A spokesman for the White House declined to comment on the leaked order or confirm its veracity. But White House press secretary Sean Spicer told reporters this week that the administration expects to scrutinize work visa programs closely as part of its immigration agenda.
“There’s an overall need to look at all of these programs,” said Spicer. “And you’ll see both through executive action and through comprehensive measures a way to address immigration as a whole and the visa program.”
As tensions built throughout the week, Uber chief executive Travis Kalanick and Tesla’s Elon Musk, who serve on Trump’s economic council, faced intense pressure to disavow their work with the administration, according to people familiar with the situation. Both have insisted, until now, that being at the table, and having the opportunity to influence the direction of the country, was better than not being at it.
But on Thursday, Kalanick said that he had spoken with Trump and told him that he would step down. Musk declined requests for comment.
Kalanick’s calculus changed after the company faced a huge outcry from the public for not joining Saturday’s protests at airports.
In his letter, Kalanick said he made his decision after hearing the stories of Uber employees and drivers, in particular those of Emil Michael, a refugee from Egypt, and Thuan Pham, a refugee from Vietnam.
Kalanick wrote that the executive order was hurting people across America and hurting Uber’s ability to make positive change in the country. “The implicit assumption that Uber (or I) was somehow endorsing the Administration’s agenda has created a perception-reality gap between who people think we are, and who we actually are,” he wrote. “There are many ways we will continue to advocate for just change on immigration but staying on the council was going to get in the way of that.”
In separate letter, more than 115 Silicon Valley start-up founders and venture capitalists pleaded with the administration to cancel the immigration ban.
“Silicon Valley flourishes because of our free and open culture of entrepreneurship and excellence,” they wrote. “The President’s actions yesterday not only negatively affect Tech’s competitiveness, they hurt the U.S. economy overall.”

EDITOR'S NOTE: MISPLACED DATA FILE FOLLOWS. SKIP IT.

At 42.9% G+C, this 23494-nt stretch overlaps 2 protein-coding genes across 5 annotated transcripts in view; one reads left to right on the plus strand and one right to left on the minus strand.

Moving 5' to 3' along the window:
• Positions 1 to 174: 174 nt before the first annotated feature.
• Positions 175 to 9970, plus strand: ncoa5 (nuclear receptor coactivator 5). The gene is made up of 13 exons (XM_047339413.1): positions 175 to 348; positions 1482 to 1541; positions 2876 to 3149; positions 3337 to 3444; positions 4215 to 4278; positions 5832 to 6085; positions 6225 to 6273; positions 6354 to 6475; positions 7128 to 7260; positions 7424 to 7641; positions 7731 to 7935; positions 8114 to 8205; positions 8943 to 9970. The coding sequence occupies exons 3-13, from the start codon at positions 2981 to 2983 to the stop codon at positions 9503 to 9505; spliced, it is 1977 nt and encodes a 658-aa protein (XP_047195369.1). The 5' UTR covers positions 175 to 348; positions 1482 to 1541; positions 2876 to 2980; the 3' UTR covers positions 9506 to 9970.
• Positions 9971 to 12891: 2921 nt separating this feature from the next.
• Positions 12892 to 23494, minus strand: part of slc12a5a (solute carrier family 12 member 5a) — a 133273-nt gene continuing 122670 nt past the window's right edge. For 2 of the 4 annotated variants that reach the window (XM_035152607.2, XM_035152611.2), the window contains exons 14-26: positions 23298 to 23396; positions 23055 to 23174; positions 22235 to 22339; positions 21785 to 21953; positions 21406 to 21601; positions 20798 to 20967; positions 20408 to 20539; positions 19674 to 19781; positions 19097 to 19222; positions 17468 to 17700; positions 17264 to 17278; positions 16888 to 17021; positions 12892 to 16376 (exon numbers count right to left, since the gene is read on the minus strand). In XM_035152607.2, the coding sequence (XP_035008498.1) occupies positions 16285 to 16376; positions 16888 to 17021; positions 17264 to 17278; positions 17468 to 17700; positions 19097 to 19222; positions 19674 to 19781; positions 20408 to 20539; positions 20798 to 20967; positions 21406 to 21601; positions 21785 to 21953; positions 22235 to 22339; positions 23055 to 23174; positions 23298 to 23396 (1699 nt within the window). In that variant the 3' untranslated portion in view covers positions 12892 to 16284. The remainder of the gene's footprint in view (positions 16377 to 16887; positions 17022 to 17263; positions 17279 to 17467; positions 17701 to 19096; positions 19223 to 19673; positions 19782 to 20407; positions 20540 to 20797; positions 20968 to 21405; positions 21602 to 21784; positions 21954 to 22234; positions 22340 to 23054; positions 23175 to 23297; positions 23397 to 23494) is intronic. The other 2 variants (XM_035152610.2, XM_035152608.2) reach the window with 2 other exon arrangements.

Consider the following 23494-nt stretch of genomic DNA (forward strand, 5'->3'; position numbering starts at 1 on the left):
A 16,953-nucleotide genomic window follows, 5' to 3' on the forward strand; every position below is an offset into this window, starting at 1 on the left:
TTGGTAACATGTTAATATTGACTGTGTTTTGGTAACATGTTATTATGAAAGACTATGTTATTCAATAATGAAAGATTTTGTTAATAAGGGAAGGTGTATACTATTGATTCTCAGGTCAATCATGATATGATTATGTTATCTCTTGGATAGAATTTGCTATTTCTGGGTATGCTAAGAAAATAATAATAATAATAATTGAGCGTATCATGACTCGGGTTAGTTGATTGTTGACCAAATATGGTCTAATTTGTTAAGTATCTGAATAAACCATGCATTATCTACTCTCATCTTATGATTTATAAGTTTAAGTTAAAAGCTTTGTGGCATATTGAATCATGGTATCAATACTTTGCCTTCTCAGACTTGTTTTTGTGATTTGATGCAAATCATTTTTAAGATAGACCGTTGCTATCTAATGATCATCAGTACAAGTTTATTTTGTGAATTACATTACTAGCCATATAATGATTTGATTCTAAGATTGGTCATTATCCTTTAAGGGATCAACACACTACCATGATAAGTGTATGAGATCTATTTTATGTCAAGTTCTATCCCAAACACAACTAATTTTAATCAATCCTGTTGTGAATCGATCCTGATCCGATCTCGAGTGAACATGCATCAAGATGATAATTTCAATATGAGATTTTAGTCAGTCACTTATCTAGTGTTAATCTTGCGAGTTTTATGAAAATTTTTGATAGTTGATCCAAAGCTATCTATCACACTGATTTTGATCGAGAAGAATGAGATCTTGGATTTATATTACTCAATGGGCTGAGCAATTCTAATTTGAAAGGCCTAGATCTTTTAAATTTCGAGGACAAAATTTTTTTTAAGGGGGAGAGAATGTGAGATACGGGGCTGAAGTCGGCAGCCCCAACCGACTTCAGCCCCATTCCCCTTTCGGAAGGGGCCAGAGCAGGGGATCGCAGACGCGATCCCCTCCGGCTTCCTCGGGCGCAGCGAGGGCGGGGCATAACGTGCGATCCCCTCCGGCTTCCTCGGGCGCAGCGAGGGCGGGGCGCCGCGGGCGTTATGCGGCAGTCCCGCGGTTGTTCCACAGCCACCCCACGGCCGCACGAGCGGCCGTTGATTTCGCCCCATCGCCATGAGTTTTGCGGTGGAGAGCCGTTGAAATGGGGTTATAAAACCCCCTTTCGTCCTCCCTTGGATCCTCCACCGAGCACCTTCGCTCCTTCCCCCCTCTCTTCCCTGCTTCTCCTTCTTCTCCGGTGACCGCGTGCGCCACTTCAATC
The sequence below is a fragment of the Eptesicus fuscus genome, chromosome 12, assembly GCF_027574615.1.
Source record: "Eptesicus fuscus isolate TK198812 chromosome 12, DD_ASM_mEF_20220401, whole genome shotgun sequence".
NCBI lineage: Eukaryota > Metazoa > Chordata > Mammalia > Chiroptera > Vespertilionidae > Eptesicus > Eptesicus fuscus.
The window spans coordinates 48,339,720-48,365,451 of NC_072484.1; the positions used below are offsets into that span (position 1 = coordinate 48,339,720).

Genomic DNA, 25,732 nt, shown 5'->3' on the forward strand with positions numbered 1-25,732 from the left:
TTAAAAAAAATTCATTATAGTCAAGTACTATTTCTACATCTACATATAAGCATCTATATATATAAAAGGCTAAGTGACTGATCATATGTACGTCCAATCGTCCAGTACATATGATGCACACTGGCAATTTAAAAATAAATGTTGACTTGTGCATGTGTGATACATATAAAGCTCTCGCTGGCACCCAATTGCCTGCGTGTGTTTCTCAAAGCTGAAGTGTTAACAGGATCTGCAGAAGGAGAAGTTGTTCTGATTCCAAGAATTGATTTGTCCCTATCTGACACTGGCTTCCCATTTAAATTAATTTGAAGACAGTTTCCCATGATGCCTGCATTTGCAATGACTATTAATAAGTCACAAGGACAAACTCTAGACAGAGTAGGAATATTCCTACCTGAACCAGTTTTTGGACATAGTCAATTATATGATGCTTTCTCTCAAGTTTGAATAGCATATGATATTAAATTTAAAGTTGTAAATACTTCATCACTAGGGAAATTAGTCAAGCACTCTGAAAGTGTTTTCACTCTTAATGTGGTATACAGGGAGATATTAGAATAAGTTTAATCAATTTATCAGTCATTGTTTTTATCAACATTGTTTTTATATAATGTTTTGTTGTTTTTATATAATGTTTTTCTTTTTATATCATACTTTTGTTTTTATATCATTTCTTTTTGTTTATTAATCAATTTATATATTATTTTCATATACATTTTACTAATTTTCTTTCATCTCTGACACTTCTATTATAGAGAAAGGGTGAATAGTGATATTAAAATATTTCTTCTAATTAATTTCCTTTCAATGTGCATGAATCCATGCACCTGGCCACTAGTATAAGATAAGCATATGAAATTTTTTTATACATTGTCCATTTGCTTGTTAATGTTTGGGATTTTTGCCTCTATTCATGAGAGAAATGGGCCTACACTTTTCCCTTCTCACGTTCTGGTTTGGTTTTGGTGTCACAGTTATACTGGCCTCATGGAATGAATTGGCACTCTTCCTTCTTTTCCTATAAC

Another letter from executives at Facebook, Google, Microsoft, Apple and others is also being drafted, according to a person familiar with the deliberations who spoke on the condition of anonymity to discuss the private matter.
In interviews, technology company officials said they were looking into relocating people to overseas offices in Ireland and other places in Europe. The officials spoke on the condition of anonymity because the deliberations were still underway.
“Tech companies are telling me they would rather set up subsidiaries or set up their companies in countries that are more welcoming and have friendlier immigration laws,” said Priya Alagiri, an immigration lawyer based in San Francisco who represents start-ups and tech firms. “They go to great lengths [to keep immigrant workers] because the workers are so highly talented and highly skilled.”
Meanwhile, Lyft, Uber’s ride-hailing rival, said Thursday that it was pulling ads from Breitbart News, following the actions of hundreds of other companies, including Lenovo, HP and T-Mobile. Many of the firms criticized the site as being an anti-immigrant and racist platform.
“One of Lyft’s core values is to uplift and support one another in all that we do,” said Adrian Durbin, Lyft’s director of communications. “We strive to ensure that our advertisements appear only on sites that share this value.”
Correction: A previous version of this story incorrectly stated that Stephen K. Bannon was the founder of Breitbart News. Bannon was a founding member of the board.
Timberg and Fung reported from Washington.